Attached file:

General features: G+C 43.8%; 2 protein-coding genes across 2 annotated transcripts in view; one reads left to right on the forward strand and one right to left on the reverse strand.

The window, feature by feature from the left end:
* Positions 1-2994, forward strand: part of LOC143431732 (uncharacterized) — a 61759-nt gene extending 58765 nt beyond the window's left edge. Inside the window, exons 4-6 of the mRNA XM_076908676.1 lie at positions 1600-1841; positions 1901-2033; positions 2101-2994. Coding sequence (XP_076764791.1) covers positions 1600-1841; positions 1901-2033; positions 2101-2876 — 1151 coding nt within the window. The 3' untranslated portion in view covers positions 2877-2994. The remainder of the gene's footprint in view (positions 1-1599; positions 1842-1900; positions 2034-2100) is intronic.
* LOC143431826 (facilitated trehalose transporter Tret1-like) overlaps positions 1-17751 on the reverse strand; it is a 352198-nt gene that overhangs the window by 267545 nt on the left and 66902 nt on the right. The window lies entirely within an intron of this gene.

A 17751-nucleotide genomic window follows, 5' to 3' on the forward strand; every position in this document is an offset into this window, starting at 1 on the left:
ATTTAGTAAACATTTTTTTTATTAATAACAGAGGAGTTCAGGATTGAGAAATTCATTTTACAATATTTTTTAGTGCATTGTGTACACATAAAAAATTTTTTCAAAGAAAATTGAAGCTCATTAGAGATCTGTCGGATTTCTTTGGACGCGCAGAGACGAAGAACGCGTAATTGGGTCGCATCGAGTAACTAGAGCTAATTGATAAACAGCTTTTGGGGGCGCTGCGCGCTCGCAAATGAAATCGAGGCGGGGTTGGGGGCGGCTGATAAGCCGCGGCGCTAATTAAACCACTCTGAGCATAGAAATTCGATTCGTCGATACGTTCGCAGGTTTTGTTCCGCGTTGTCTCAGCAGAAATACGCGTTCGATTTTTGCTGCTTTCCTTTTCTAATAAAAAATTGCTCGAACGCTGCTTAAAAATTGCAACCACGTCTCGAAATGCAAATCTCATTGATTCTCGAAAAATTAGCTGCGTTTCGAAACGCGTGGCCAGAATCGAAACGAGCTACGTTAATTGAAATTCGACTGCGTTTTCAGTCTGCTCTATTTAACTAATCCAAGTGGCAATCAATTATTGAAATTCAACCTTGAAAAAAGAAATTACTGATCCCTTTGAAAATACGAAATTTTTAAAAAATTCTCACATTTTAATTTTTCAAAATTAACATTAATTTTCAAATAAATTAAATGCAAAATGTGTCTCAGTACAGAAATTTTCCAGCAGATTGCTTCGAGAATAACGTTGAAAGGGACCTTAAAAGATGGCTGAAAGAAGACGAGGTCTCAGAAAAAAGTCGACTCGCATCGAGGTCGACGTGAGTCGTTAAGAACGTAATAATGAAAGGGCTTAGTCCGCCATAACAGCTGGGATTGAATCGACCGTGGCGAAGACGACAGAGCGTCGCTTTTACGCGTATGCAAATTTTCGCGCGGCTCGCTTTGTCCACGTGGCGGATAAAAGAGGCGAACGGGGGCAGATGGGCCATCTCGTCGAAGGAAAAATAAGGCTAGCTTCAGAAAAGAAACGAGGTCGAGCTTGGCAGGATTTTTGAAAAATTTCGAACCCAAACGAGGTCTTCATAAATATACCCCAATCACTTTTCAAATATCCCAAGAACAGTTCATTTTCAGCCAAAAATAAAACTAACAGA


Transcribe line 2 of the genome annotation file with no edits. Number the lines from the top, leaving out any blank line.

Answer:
The window, feature by feature from the left end: